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Falling Through the Cracks

Falling Through the Cracks | Less than 10% of children with severe mental health disorders receiving help

Published:Wednesday | August 7, 2019 | 12:00 AMLynford Simpson/Gleaner Writer

There are estimates that up to 46,000 Jamaican children are afflicted with a severe form of mental health disorder that requires immediate intervention.

However, only 4,006 were seen at the child guidance clinics during 2018 according to Ministry of Health and Wellness.

“The number of individual patients, i.e., the caseload, is 4,006 patients seen for mental disorders in the child guidance clinics for 2018,” said Dr Judith Leiba, director, child & adolescent mental health in the ministry. She was responding to questions posed by The Gleaner.

It must be noted that there is a significant difference in the number quoted by Leiba (4,006) and the 13,356 that is contained in the 2018 edition of the Economic and Social Survey Jamaica (ESSJ) which Leiba also referenced.

“The key difference is contained in Dr Leiba’s response,” said a child behavioural specialist who has spent more than 20 years working with mentally challenged children.

Struggling and understaffed

“What she quoted is the actual number seen by the struggling and understaffed child guidance clinics. The reality is that some of these children had several sessions, especially those with severe cases like those affected by post-traumatic stress disorder or those with suicidal thoughts or extremely aggressive behaviour,” the specialist explained.

Leiba was asked how many child guidance clinics exist and whether they were fully staffed to deal with the issues they are presented with. However, the picture presented is worrying.

“There are 20 clinic sites throughout the island but the frequency of clinics vary from parish to parish.

“Only three clinics are open five days for the week, some once per month (some) once per week,” Leiba revealed.

She was quick to add that “Worldwide, there is a shortage of mental health professionals who are qualified, competent and willing to work with children.

“The issue is no different in Jamaica.”

According to the director, working with children with mental health disorders is much more challenging than working with adults.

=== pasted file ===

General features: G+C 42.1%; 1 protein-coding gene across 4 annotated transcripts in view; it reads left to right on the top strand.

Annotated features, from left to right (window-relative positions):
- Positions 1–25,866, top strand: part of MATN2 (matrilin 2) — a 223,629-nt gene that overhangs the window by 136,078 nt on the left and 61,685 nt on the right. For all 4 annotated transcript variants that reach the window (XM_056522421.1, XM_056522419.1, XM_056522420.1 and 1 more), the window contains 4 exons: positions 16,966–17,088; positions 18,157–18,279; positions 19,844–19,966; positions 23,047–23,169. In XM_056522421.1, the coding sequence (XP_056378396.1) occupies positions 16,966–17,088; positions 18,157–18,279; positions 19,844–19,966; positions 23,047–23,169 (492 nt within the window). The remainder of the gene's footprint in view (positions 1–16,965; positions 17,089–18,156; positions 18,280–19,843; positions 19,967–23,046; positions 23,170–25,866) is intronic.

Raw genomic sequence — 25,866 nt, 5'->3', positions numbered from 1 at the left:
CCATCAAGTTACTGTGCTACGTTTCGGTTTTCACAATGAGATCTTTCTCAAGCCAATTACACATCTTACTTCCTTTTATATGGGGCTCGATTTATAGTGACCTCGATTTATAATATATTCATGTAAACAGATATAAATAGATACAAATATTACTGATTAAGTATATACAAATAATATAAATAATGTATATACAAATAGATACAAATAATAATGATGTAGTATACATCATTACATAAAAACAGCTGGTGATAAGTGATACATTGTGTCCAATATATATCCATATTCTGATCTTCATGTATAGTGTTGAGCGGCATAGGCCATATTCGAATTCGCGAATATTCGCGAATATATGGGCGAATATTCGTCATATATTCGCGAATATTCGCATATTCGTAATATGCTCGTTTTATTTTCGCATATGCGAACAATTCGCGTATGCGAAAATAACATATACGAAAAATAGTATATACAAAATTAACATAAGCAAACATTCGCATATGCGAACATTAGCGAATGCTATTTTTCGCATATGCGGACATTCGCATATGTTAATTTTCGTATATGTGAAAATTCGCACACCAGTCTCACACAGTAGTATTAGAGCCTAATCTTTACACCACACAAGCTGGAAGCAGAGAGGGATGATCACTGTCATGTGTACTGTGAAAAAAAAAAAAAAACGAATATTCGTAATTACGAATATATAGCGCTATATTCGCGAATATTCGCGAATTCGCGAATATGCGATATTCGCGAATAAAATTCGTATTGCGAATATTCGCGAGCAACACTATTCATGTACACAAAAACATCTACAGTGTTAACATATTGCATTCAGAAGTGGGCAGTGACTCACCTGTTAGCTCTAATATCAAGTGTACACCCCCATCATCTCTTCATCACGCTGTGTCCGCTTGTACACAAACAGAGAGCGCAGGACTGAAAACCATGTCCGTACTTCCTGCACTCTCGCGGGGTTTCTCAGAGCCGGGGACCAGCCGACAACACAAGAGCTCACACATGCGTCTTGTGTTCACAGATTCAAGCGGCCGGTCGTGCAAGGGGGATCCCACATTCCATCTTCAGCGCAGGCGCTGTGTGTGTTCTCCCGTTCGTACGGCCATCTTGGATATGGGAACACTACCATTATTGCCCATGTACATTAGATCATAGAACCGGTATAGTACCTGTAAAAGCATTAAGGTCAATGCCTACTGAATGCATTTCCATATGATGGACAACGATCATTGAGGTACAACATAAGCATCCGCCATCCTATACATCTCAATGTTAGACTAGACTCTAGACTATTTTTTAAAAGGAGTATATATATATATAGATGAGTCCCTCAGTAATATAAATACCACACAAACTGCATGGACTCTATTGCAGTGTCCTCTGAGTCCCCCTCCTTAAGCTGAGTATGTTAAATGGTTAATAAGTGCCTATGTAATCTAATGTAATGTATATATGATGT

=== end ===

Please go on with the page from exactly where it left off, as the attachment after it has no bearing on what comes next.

“The professional has to work with child, family, and sometimes there has to be school and community interventions,” she pointed out.

... Health Ministry coordinates wide range of mental health services across island, says official


Between three and four per cent of the Ministry of Health’s budget is dedicated to mental health. Of the nearly $73 billion allocated to the ministry for the fiscal year 2019-2020 some $69 billion has been set aside for recurrent expenditure and $3.7 billion for capital spending.

Leiba said the amount is hard to quantify as the services are administered through the various health regions.

Child and adolescent mental health services are administered through the child guidance clinics throughout the government health centres island wide and at the Teen Hub in the Half-Way Tree Transport centre where mental health screening, counselling and referrals are available from a psychologist once weekly.

Leiba explained that child guidance clinics are part of the community mental health services islandwide. Clients can be referred from a number of agencies within various ministries, departments and agencies that deal with children for psychiatric screening, assessment and therapy.

Therapeutic options are wide ranging and may include psychotherapy, behaviour therapy and medication therapy. Counselling and other forms of therapy for example play therapy and referrals to other agencies are also available.

“Many behavioural problems are related to learning problems and hence referrals for psychoeducational assessments are frequently done,” Leiba explained.

She told The Gleaner that the mental health unit within the Ministry of Health and Wellness works closely with the Ministry of Education, Youth and Information, and the Child Protection and Family Services Agency to coordinate programmes and to develop innovative solutions.

There is also collaboration with the Ministry of Justice’s National Task Force Against Trafficking in Persons and the Child Diversion Policy as well as with the Juvenile Correctional Services of the Ministry of National Security.

When asked, Leiba pointed to the internationally accepted but conservative estimate that 10 per cent of children in any population who are under 18 years old are affected at some point by a mental health disorder.

“There is no corresponding Jamaican study but there is no reason to believe that our reality is any different, particularly with a number of our children being exposed to high levels of crime and violence,” she said.


However, leading experts in the field have put Jamaica’s estimate at closer to 15 per cent. That would mean roughly 140,000 of an estimated 930,000 children will at some time have an issue. A leading expert said about 10 per cent or 93,000 will need a diagnosis while five per cent or more than 46,000 will need some form of intervention.

Meanwhile, the ESSJ noted that 57 per cent of children seen at the clinics were males. It also noted that there was an overall 15 per cent increase in the number of those utilising the facilities at the clinics in 2018 when compared to 2017.

The ESSJ said this was despite the downturn in reporting from the Cornwall Regional Hospital (CRH) during 2017-2018 when the CRH was the site of a major occupational hazard and most of the hospital services had to be relocated.

“This resulted in much lost data and missed appointments with challenges in retrieving dockets and an unsatisfactory clinic area,” the ESSJ said.